AIIB plans to invest upto $2.5 bn in urban transport projects

MUMBAI: The Asian Infrastructure Investment Bank (AIIB) is planning to invest up to $2.5 billion in urban transport projects, such as Metro commuter-rail networks and radial roads, giving a boost to New Delhi’s Smart City initiative.

AIIB is in advanced talks with different nodal agencies, including Chennai Metro Rail and the Mumbai Metro Rail Corp, two people with direct knowledge of the matter told ET. The supranational lender is expected to sign financing agreements with these two railroad operators.

It may invest $400 million each in the two metro projects. In Bangalore, it has decided to invest $350 million.

“I can confirm we are in talks, but there is still due diligence to be completed and board approvals needed before we can say definitively that these projects will be funded by AIIB,” said Laurel Ostfield, director general, communications, at AIIB.

Current proposals include lending another $500 million to the Mumbai Urban Transport Project 3A (MUTP 3A), which consists of infrastructure projects worth around Rs 34,000 crore. AIIB may also extend credit of $350 million to the Mumbai Metropolitan Region Development Authority.

In a commercial project, AIIB expects an IIR (Internal Rate of Return) of about 10-12 percent.

The global lender, which has a disposable sum of $20 billion, wants to increase the share of lending in India, where banks often shy away from long-term project financing due to billions of dollars in bad loans.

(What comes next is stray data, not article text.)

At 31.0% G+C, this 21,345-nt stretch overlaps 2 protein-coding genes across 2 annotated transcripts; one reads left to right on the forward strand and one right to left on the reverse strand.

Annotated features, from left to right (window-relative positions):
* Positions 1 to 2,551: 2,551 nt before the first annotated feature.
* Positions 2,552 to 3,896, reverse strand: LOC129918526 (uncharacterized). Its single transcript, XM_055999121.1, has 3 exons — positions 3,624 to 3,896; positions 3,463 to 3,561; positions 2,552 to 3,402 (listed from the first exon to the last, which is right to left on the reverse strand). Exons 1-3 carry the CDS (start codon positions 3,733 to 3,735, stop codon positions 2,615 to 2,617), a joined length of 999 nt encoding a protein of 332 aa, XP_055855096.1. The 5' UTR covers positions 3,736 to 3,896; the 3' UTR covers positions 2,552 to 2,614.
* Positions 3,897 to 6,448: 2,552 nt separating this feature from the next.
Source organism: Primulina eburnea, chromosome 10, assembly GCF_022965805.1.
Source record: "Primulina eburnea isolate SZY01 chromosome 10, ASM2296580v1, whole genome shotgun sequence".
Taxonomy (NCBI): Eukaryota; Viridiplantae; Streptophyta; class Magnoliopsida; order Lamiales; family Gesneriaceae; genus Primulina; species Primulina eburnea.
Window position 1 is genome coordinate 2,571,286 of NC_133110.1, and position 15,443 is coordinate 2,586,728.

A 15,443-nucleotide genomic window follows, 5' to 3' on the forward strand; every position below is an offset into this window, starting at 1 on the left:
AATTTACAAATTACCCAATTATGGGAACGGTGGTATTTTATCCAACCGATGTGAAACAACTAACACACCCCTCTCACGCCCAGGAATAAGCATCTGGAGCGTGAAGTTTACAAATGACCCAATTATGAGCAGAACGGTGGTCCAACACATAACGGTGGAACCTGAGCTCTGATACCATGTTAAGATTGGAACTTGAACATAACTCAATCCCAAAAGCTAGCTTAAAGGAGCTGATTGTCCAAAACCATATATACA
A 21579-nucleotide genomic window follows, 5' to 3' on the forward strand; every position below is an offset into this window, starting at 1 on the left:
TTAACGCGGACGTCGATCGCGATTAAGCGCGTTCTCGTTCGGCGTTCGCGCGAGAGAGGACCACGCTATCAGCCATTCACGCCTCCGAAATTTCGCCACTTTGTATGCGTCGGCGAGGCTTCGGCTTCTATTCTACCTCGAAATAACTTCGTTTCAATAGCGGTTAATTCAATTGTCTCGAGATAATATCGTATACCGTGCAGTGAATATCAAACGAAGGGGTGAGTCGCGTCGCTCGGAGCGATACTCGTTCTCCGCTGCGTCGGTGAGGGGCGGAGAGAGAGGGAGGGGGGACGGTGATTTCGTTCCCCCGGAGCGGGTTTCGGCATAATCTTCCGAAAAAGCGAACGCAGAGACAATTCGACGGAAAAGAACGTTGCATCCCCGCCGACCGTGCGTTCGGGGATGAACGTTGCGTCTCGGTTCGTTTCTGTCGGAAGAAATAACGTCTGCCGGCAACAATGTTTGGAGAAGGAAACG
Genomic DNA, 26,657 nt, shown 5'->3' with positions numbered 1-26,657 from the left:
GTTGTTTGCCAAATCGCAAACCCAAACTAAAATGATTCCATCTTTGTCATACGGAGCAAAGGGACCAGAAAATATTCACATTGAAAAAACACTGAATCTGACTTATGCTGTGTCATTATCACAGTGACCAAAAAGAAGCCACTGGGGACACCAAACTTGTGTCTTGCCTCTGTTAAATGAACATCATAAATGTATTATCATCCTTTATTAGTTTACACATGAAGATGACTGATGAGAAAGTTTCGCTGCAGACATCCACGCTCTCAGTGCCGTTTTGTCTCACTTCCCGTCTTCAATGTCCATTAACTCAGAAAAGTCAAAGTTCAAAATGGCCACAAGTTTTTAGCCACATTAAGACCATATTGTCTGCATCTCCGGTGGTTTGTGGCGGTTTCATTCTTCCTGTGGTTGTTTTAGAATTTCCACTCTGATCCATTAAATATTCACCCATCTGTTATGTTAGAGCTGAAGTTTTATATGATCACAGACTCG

In Chennai, AIIB plans to invest another $400 million in a ring road project that is supposed to connect the main city with its Information Technology hub.

“AIIB is keen on India’s urban infrastructure development as it provides long-term financing. It is currently finalising terms of agreements with multiple metro rail corporations and nodal agencies,” said an executive with direct knowledge of the matter.

AIIB now predominantly invests in projects owned by the government.

Besides transport and railways, it loans funds to sectors such as energy (transmission) and water.

It is now only into dollar-denominated lending but plans to develop a system where it can extend credit in rupee terms.

“AIIB is now developing a rupee lending system through hedges and swaps,” D J Pandian, vice president at AIIB, had said last week in Mumbai.

“Money is not a problem with us but quality projects. We are keen to raise investment private sector.”

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